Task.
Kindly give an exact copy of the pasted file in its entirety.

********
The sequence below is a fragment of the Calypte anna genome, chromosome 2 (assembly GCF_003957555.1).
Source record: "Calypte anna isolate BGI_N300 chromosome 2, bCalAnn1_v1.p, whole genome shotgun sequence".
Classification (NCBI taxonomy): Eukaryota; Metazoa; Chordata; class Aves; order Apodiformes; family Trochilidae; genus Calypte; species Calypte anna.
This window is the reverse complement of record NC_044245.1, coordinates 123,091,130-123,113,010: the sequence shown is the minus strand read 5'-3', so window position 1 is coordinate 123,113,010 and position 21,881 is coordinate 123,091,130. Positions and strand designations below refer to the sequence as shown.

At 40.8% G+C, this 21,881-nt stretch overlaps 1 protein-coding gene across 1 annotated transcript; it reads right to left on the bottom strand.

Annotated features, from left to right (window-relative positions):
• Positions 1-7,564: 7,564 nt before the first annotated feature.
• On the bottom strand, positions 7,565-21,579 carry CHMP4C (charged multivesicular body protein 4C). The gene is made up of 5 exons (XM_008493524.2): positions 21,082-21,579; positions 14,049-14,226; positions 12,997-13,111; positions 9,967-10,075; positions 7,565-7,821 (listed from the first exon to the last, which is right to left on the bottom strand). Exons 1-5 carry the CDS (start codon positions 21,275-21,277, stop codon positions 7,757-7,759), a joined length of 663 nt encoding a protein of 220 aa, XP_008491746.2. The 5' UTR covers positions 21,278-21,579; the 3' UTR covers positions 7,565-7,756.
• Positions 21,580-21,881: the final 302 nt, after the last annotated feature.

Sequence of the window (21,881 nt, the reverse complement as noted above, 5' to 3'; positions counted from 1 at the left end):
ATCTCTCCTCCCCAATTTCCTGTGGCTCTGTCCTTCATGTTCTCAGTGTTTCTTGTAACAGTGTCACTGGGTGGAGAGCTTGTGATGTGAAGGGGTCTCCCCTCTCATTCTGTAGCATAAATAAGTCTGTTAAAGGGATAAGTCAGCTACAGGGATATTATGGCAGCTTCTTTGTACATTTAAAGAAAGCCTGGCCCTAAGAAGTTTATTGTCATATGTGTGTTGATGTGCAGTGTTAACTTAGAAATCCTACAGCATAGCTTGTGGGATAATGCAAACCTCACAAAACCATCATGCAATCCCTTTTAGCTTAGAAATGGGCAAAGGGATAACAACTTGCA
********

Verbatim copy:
The sequence below is a fragment of the Calypte anna genome, chromosome 2 (assembly GCF_003957555.1).
Source record: "Calypte anna isolate BGI_N300 chromosome 2, bCalAnn1_v1.p, whole genome shotgun sequence".
Classification (NCBI taxonomy): Eukaryota; Metazoa; Chordata; class Aves; order Apodiformes; family Trochilidae; genus Calypte; species Calypte anna.
This window is the reverse complement of record NC_044245.1, coordinates 123,091,130-123,113,010: the sequence shown is the minus strand read 5'-3', so window position 1 is coordinate 123,113,010 and position 21,881 is coordinate 123,091,130. Positions and strand designations below refer to the sequence as shown.

At 40.8% G+C, this 21,881-nt stretch overlaps 1 protein-coding gene across 1 annotated transcript; it reads right to left on the bottom strand.

Annotated features, from left to right (window-relative positions):
• Positions 1-7,564: 7,564 nt before the first annotated feature.
• On the bottom strand, positions 7,565-21,579 carry CHMP4C (charged multivesicular body protein 4C). The gene is made up of 5 exons (XM_008493524.2): positions 21,082-21,579; positions 14,049-14,226; positions 12,997-13,111; positions 9,967-10,075; positions 7,565-7,821 (listed from the first exon to the last, which is right to left on the bottom strand). Exons 1-5 carry the CDS (start codon positions 21,275-21,277, stop codon positions 7,757-7,759), a joined length of 663 nt encoding a protein of 220 aa, XP_008491746.2. The 5' UTR covers positions 21,278-21,579; the 3' UTR covers positions 7,565-7,756.
• Positions 21,580-21,881: the final 302 nt, after the last annotated feature.

Sequence of the window (21,881 nt, the reverse complement as noted above, 5' to 3'; positions counted from 1 at the left end):
ATCTCTCCTCCCCAATTTCCTGTGGCTCTGTCCTTCATGTTCTCAGTGTTTCTTGTAACAGTGTCACTGGGTGGAGAGCTTGTGATGTGAAGGGGTCTCCCCTCTCATTCTGTAGCATAAATAAGTCTGTTAAAGGGATAAGTCAGCTACAGGGATATTATGGCAGCTTCTTTGTACATTTAAAGAAAGCCTGGCCCTAAGAAGTTTATTGTCATATGTGTGTTGATGTGCAGTGTTAACTTAGAAATCCTACAGCATAGCTTGTGGGATAATGCAAACCTCACAAAACCATCATGCAATCCCTTTTAGCTTAGAAATGGGCAAAGGGATAACAACTTGCA